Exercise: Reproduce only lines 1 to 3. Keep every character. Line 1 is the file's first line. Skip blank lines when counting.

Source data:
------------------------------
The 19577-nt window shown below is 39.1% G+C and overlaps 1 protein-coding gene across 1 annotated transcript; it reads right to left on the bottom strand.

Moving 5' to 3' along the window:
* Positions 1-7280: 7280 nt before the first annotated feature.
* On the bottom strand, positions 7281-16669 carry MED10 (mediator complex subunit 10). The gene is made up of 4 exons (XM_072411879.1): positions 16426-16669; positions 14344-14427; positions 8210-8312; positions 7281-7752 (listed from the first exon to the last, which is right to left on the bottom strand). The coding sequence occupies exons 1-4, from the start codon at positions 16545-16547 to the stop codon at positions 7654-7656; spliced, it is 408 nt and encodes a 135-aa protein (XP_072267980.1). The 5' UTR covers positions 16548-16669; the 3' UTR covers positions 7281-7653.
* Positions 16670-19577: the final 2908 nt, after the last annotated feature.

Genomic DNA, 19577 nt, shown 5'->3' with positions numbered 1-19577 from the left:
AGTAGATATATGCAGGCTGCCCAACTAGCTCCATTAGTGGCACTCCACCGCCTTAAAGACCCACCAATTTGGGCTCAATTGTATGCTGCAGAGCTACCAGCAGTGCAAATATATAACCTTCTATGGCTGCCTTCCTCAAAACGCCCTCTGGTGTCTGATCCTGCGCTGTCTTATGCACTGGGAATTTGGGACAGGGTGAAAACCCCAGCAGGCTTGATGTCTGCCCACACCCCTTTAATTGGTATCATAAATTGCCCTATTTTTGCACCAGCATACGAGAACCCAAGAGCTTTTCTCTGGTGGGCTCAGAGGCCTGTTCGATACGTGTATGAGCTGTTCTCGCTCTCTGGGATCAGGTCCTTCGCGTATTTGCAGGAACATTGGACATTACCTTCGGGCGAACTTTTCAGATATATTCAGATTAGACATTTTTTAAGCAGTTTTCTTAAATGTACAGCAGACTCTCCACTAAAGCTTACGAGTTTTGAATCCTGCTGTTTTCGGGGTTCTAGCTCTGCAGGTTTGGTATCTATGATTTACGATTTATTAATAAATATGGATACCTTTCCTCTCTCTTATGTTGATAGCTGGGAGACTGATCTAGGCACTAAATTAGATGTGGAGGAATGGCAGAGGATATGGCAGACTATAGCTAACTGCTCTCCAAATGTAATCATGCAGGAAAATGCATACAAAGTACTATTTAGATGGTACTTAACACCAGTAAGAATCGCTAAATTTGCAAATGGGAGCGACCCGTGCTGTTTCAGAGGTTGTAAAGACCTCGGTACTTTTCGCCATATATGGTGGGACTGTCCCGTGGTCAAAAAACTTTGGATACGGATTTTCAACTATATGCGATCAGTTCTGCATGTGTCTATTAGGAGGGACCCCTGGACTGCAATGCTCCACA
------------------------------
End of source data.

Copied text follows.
The 19577-nt window shown below is 39.1% G+C and overlaps 1 protein-coding gene across 1 annotated transcript; it reads right to left on the bottom strand.

Moving 5' to 3' along the window:
* Positions 1-7280: 7280 nt before the first annotated feature.